. Thus in list notation:

51

19

= [2, 1, 2, 6]

Similarly, 7/8 in general form is: 7/8 = 0 +

1

1+

1

7

1

or 0 +

1

1+

1

6+

1

1

.

K i n g - MA T E x p o s i t o r y P a p e r P a g e | 8

Therefore in list notation:

7

8

= [0, 1, 7] = [0, 1, 6, 1]. Again either term is correct since every

finite continued fraction ending with n greater than 1 has two forms. One form will end with n

greater than 1, the other form will end with 1, where you replace the final n by (n-1) +1/1, so the

last term is 1.

Continually gaining confidence with our notation, we examine 2/5. Again it is less than 1,

so:

2

5

= 0 + 1/(5/2)

2

5

= 0 +1/(2 +

1

2

)

2/5 = 0 +1/(2 +1/(2/1))

Thus 2/5 =[0, 2, 2] =[0, 2, 1, 1].

Take 5/12 for example:

5

12

= 0 +

1

12

5

= 0 +

1

2 +

2

5

= 0 +

1

2 +

1

5

2

= 0 +

1

2 +

1

2 +

1

2

= 0 +

1

2 +

1

2 +

1

2

1

Or

5

12

= 0 +

1

2 +

1

2 +

1

1 +

1

1

Thus 5/12 =[0, 2, 2, 2] or [0, 2, 2, 1, 1].

Lastly we will examine 12/19:

K i n g - MA T E x p o s i t o r y P a p e r P a g e | 9

12

19

= 0 +

1

1 +

1

1 +

1

1 +

1

2 +

1

2

Thus 12/19 =[0, 1, 1, 1, 2, 2]. Notice that the denominators of this format are the values in the

list notation with the exception of the first term.

J ust as simply as we converted the rational number to the continued fraction, we can

convert the continued fraction to a single fraction. In visual terms, we can unfold the continued

fraction starting from the right hand side:

[1, 2, 3] = 1 +

1

2 +

1

3

= 1 +

1

7

3

= 1 +

3

7

=

10

7

An even more effortless means to convert continued fractions to a single fraction requires one to

notice that the list notation has the following relationship present:

[. , , ] = . , +

1

and use this rule repeatedly to reduce the continued fraction all the way to a single fraction.

Notice the shortcut with the previous continued fraction:

[1, 2, 3] = 1, 2 +

1

3

= 1,

7

3

= 1 +

3

7

=

10

7

Another example:

[1, 1, 1, 1] = 1, 1, 1 +

1

1

= [1, 1, 2] = 1, 1 +

1

2

= 1,

3

2

= 1 +

2

3

=

5

3

K i n g - MA T E x p o s i t o r y P a p e r P a g e | 10

The final example to solidify the ease of converting continued fractions is:

[2, 1, 2, 1, 1] = 2, 1, 2, 1 +

1

1

= [2, 1, 2, 2] = 2, 1, 2 +

1

2

= 2, 1 +

2

5

= 2,

7

5

= 2 +

5

7

=

19

7

Reciprocals of Continued Fractions

Note when the continued fraction is in list notation the reciprocal of a continued fraction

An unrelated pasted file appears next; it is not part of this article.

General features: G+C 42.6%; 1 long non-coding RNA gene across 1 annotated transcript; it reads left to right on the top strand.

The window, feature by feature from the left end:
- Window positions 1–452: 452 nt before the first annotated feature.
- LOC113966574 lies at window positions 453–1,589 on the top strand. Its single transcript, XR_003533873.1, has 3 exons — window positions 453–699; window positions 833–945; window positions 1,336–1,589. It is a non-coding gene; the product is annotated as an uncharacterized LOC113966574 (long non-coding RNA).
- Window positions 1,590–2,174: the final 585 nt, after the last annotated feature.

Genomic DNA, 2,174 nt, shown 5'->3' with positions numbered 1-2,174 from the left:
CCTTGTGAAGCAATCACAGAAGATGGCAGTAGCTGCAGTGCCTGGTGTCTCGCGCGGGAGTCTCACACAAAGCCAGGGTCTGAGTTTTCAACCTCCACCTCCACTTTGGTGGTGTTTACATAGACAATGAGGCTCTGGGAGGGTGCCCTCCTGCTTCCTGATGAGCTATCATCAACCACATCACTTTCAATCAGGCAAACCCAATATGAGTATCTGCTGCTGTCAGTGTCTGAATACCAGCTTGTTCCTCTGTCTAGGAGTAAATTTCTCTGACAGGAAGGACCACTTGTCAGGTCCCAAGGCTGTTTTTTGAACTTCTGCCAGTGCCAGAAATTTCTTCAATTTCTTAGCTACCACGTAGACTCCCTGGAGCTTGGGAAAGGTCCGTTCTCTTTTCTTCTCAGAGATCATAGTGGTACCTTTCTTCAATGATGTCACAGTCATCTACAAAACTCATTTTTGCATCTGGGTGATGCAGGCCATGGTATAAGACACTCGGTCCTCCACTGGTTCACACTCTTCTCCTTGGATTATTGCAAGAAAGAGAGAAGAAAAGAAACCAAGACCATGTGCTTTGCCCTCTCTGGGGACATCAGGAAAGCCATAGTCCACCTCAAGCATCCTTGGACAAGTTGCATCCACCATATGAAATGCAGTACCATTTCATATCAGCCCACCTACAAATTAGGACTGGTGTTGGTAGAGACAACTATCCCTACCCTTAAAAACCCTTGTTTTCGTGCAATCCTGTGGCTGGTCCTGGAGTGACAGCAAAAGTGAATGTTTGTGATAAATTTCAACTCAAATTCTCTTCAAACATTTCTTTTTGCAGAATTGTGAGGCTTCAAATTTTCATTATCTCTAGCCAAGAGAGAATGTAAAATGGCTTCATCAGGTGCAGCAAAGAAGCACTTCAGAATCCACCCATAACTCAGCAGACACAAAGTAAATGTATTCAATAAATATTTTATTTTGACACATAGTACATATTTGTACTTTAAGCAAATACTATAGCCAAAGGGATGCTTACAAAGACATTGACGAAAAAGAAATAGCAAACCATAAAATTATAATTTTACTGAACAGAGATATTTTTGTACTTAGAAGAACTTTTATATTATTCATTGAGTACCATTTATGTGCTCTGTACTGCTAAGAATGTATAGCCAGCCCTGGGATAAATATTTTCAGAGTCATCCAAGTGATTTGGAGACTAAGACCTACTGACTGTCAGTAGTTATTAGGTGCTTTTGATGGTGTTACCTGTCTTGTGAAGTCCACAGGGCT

is easily acquired. For example, the reciprocal of any fraction is that fraction inverted, for

example the reciprocal of 2/5 is 5/2. The reciprocal of the continued fraction [0, 2, 1, 1] is [2, 1,

1]. In general, if the list form has a zero as the first term (meaning the fraction <1) simply omit

the zero to gain the reciprocal. On the other hand, if the list-form doesnt start with zero

(meaning the fraction >1) then insert a zero as the first term to find the reciprocal.

To observe the construction of another reciprocal, 5/12 =[0, 2, 2, 2], notice that the zero

term is omitted and 12/5 =[2, 2, 2]. Observe the confirmation in general form for 12/5:

5

12

= 0 +

1

2 +

1

2 +

1

2

12

5

= 2 +

1

2 +

1

2

To solidify the ease of constructing the reciprocal of a continued fraction view the table:

Fraction Continued Fraction Reciprocal Fraction Reciprocal Continued Fraction

[0,2] 2/1 [2]

1/3 [0, 3] 3/1 [3]

K i n g - MA T E x p o s i t o r y P a p e r P a g e | 11

7/8 [0, 1, 7] 8/7 [1, 7]

Similarly, any finite continued fractions reciprocal can be easily obtained in list form by

inserting or omitting a leading zero.

Convergence of Continued Fractions

We have hammered out the basics of working with finite continued fractions as

representations of rational numbers. To further our exploration, we want to consider some

infinite continued fractions and offer evidence that continued fractions provide, in some sense,

the best approximation for any given real number. It is true that any real number can be

expressed as a continued fraction. If we start with an infinite continued fraction, a convergent is

the sequence of values we get if we truncate the infinite continued fraction to compute

corresponding finite continued fractions, i.e. if our infinite continued fraction is [a

0,

a

1,

a2, ],

then in general, the n

th

convergent or approximant is the value obtained by evaluating the finite

continued fraction, [a

0,

a

1,

a

2

, , a

n

]. These values will limit to the real number represented by

the infinite continued fraction. Evaluating the convergent to n decimal places adds a level of

exactness. Consider the example 5 2.236067977. The corresponding continued fraction is: